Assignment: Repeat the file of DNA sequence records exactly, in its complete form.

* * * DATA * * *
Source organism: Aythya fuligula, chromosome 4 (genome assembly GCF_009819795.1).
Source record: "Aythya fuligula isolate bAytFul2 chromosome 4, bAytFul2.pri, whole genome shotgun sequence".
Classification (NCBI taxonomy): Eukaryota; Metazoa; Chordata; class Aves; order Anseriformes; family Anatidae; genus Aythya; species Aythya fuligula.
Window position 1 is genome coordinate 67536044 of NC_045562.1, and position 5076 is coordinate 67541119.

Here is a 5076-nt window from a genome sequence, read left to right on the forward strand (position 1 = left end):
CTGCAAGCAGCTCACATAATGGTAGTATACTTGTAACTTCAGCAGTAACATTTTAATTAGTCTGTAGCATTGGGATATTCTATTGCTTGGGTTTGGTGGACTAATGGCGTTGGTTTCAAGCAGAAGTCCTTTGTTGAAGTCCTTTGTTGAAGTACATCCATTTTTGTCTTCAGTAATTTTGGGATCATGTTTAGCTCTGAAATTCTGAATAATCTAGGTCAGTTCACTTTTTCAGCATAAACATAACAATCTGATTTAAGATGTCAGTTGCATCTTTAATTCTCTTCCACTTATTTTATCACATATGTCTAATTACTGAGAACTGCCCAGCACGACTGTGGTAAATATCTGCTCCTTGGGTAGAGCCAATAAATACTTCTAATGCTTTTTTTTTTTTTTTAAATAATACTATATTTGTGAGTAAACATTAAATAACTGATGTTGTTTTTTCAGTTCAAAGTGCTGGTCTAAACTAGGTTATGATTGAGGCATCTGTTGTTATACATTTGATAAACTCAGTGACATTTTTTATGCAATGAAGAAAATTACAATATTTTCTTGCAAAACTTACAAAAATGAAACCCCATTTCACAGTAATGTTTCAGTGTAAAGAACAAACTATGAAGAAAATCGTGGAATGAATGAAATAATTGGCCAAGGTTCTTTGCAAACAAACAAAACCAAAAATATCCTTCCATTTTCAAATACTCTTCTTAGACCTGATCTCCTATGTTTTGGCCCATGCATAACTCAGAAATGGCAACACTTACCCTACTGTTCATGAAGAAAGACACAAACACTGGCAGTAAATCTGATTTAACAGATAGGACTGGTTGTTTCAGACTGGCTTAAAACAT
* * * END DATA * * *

Source organism: Aythya fuligula, chromosome 4 (genome assembly GCF_009819795.1).
Source record: "Aythya fuligula isolate bAytFul2 chromosome 4, bAytFul2.pri, whole genome shotgun sequence".
Classification (NCBI taxonomy): Eukaryota; Metazoa; Chordata; class Aves; order Anseriformes; family Anatidae; genus Aythya; species Aythya fuligula.
Window position 1 is genome coordinate 67536044 of NC_045562.1, and position 5076 is coordinate 67541119.

Here is a 5076-nt window from a genome sequence, read left to right on the forward strand (position 1 = left end):
CTGCAAGCAGCTCACATAATGGTAGTATACTTGTAACTTCAGCAGTAACATTTTAATTAGTCTGTAGCATTGGGATATTCTATTGCTTGGGTTTGGTGGACTAATGGCGTTGGTTTCAAGCAGAAGTCCTTTGTTGAAGTCCTTTGTTGAAGTACATCCATTTTTGTCTTCAGTAATTTTGGGATCATGTTTAGCTCTGAAATTCTGAATAATCTAGGTCAGTTCACTTTTTCAGCATAAACATAACAATCTGATTTAAGATGTCAGTTGCATCTTTAATTCTCTTCCACTTATTTTATCACATATGTCTAATTACTGAGAACTGCCCAGCACGACTGTGGTAAATATCTGCTCCTTGGGTAGAGCCAATAAATACTTCTAATGCTTTTTTTTTTTTTTTAAATAATACTATATTTGTGAGTAAACATTAAATAACTGATGTTGTTTTTTCAGTTCAAAGTGCTGGTCTAAACTAGGTTATGATTGAGGCATCTGTTGTTATACATTTGATAAACTCAGTGACATTTTTTATGCAATGAAGAAAATTACAATATTTTCTTGCAAAACTTACAAAAATGAAACCCCATTTCACAGTAATGTTTCAGTGTAAAGAACAAACTATGAAGAAAATCGTGGAATGAATGAAATAATTGGCCAAGGTTCTTTGCAAACAAACAAAACCAAAAATATCCTTCCATTTTCAAATACTCTTCTTAGACCTGATCTCCTATGTTTTGGCCCATGCATAACTCAGAAATGGCAACACTTACCCTACTGTTCATGAAGAAAGACACAAACACTGGCAGTAAATCTGATTTAACAGATAGGACTGGTTGTTTCAGACTGGCTTAAAACAT